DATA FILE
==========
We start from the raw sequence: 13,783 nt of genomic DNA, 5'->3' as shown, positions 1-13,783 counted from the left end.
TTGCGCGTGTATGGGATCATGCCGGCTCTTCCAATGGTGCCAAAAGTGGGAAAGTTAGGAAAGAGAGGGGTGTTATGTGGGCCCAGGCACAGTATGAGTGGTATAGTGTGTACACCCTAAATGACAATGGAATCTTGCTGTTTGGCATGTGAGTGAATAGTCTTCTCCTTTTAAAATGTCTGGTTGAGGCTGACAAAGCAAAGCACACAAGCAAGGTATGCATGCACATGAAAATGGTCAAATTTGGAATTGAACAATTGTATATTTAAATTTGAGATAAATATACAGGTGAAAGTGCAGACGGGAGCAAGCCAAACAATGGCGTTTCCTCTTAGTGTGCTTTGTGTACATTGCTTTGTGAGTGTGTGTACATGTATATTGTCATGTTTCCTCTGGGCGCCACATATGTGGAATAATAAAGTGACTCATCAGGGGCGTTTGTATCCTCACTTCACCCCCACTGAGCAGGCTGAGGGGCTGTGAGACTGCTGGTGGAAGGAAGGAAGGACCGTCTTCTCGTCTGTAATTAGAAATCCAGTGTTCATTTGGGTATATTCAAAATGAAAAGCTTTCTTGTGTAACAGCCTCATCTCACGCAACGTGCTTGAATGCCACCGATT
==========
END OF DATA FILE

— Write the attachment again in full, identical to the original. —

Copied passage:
We start from the raw sequence: 13,783 nt of genomic DNA, 5'->3' as shown, positions 1-13,783 counted from the left end.
TTGCGCGTGTATGGGATCATGCCGGCTCTTCCAATGGTGCCAAAAGTGGGAAAGTTAGGAAAGAGAGGGGTGTTATGTGGGCCCAGGCACAGTATGAGTGGTATAGTGTGTACACCCTAAATGACAATGGAATCTTGCTGTTTGGCATGTGAGTGAATAGTCTTCTCCTTTTAAAATGTCTGGTTGAGGCTGACAAAGCAAAGCACACAAGCAAGGTATGCATGCACATGAAAATGGTCAAATTTGGAATTGAACAATTGTATATTTAAATTTGAGATAAATATACAGGTGAAAGTGCAGACGGGAGCAAGCCAAACAATGGCGTTTCCTCTTAGTGTGCTTTGTGTACATTGCTTTGTGAGTGTGTGTACATGTATATTGTCATGTTTCCTCTGGGCGCCACATATGTGGAATAATAAAGTGACTCATCAGGGGCGTTTGTATCCTCACTTCACCCCCACTGAGCAGGCTGAGGGGCTGTGAGACTGCTGGTGGAAGGAAGGAAGGACCGTCTTCTCGTCTGTAATTAGAAATCCAGTGTTCATTTGGGTATATTCAAAATGAAAAGCTTTCTTGTGTAACAGCCTCATCTCACGCAACGTGCTTGAATGCCACCGATT